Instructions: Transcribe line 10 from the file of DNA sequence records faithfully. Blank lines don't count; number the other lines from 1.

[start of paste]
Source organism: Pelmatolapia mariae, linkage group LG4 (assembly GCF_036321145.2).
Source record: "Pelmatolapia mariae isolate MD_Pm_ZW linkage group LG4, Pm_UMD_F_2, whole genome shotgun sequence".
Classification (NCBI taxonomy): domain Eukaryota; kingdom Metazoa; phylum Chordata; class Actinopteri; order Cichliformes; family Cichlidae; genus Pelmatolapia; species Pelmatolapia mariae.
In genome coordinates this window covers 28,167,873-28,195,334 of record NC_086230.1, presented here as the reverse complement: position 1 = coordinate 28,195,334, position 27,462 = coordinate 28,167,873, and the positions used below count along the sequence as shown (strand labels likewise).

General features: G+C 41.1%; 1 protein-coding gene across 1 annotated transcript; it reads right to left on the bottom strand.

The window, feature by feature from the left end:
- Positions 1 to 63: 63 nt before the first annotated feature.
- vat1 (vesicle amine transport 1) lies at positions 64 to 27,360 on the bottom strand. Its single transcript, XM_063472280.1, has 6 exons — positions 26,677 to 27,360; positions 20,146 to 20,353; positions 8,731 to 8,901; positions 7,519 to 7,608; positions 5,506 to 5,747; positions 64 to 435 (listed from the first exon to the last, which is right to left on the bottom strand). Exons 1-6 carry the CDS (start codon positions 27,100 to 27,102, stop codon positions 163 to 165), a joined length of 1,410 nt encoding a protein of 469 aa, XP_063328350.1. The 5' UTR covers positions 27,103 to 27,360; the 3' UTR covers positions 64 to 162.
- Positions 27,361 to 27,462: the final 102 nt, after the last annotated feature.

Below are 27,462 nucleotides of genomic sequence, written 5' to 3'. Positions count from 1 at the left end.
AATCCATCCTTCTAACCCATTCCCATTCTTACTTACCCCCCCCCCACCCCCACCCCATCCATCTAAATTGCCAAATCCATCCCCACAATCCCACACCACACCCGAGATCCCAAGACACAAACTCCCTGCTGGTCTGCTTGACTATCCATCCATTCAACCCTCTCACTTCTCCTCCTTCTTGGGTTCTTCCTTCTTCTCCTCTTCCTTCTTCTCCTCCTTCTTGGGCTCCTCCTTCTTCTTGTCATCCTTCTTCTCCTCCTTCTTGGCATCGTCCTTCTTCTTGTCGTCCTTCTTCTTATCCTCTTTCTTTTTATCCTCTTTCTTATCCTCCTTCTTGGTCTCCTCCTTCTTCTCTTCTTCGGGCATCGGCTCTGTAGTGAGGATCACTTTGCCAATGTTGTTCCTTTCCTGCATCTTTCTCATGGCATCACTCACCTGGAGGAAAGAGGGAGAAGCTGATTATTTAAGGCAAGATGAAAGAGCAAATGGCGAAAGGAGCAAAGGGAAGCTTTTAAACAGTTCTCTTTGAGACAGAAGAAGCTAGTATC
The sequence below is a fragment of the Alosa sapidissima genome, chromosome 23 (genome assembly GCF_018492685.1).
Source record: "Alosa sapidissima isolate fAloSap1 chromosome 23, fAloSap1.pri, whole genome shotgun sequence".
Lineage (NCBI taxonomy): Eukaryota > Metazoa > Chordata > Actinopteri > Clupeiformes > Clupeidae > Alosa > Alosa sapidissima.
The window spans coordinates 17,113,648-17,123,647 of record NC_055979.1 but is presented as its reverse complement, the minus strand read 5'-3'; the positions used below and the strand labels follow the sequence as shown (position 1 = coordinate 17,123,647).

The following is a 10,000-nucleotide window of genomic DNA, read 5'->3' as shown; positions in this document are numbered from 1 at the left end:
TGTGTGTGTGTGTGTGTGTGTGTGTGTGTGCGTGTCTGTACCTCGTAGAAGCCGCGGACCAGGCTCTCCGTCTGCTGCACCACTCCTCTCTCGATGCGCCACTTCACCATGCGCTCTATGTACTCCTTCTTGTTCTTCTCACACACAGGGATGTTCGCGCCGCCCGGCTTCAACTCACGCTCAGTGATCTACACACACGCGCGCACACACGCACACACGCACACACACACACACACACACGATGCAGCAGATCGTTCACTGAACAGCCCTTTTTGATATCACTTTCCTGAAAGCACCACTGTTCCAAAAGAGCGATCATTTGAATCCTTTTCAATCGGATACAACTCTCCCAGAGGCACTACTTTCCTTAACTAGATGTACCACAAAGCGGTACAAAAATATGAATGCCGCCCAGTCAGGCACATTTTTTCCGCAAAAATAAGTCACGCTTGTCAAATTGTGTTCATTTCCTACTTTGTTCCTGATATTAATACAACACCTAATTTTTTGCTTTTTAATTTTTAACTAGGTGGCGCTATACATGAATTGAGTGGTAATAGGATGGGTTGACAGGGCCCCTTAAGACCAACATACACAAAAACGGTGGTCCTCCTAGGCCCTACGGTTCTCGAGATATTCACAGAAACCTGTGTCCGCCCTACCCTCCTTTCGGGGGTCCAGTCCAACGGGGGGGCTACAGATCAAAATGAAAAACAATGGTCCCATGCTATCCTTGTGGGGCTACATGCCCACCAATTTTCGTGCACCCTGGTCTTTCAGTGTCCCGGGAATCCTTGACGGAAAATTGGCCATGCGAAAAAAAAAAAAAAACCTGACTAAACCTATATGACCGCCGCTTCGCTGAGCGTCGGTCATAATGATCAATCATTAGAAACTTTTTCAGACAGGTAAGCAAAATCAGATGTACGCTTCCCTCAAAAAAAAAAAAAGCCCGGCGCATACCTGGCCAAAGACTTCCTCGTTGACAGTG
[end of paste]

Below are 27,462 nucleotides of genomic sequence, written 5' to 3'. Positions count from 1 at the left end.